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And Kristie Canegallo, who was Mr. Obama’s deputy chief of staff for policy implementation, is directing frequent strategy sessions with the opposition leadership. She has essentially reprised her White House role as the logistics person responsible for ensuring that a sprawling bureaucracy stayed on task as the health care law went into effect.

Ms. Canegallo’s conference calls have continued almost nonstop, even while she was on vacation in Australia, according to one participant.

“We’ve had a simple goal from the beginning, which is to stop the repeal of the Affordable Care Act, to protect Medicaid,” Mr. Dach said in an interview this week.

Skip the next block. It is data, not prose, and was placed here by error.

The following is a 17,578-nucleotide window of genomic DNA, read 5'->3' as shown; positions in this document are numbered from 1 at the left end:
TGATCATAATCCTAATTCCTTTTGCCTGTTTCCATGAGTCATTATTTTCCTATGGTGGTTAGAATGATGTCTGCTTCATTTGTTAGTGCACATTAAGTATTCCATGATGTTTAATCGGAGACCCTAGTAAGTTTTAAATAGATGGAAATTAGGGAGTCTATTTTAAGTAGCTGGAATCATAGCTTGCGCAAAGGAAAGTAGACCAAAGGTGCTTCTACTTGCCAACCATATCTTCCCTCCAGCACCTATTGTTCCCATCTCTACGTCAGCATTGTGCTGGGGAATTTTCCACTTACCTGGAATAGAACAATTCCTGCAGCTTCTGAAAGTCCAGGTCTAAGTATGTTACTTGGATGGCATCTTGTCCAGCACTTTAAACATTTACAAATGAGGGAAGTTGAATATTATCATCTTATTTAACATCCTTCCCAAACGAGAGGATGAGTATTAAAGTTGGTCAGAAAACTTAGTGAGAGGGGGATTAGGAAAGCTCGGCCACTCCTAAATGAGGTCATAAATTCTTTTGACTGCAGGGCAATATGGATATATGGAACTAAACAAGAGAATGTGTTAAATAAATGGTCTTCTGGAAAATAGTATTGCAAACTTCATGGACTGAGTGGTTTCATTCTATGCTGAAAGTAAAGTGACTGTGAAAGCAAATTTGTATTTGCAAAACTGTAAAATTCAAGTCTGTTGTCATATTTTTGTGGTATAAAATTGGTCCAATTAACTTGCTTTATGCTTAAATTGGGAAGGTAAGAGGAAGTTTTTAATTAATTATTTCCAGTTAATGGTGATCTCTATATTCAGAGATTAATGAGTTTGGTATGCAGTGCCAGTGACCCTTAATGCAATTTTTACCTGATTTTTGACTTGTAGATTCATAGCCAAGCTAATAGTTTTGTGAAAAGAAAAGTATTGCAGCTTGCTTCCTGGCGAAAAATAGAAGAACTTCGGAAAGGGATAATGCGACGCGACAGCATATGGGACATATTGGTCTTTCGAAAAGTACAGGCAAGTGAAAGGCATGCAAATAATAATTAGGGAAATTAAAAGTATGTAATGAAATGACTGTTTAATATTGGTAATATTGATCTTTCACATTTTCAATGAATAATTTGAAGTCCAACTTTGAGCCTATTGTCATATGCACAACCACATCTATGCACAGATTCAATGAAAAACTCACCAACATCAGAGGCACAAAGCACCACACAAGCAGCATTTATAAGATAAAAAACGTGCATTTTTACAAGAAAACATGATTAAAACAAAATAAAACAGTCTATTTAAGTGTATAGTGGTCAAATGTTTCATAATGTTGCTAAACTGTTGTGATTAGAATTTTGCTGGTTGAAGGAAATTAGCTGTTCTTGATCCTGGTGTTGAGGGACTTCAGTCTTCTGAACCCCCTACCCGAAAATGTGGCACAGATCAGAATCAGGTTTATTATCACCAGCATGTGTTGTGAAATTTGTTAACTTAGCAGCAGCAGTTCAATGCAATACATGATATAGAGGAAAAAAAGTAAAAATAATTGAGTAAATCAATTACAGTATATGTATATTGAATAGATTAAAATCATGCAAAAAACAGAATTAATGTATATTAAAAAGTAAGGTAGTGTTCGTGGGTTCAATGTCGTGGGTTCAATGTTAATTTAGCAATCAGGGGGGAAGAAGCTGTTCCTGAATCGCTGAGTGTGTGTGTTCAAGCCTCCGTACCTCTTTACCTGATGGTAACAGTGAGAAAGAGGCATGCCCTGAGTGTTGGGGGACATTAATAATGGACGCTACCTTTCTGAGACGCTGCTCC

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Andrew M. Slavitt, the former head of the Centers for Medicare and Medicaid Services, testified on Capitol Hill in 2013. Mr. Slavitt has used Twitter as a weapon against repeal efforts.

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Evan Vucci/Associated Press

Part of that strategy involved a public effort to broadly portray the Republican repeal effort as a threat to people’s existing health care choices.

Mr. Slavitt’s tweets are revered among Obama alumni for their sharp edges. Last week, when the Congressional Budget Office released its latest estimate of the effects of the Republican bill, Mr. Slavitt did not mince words.

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“NEW CBO is out a disaster,” he tweeted. “22 million people lose coverage insurance markets die.”

Dan Pfeiffer, a former senior adviser to Mr. Obama; Tommy Vietor, one of his national security spokesmen; and Jon Favreau and Jon Lovett, his speechwriters; have used their popular podcast, “Pod Save America,” to regularly rail against the Republican repeal effort.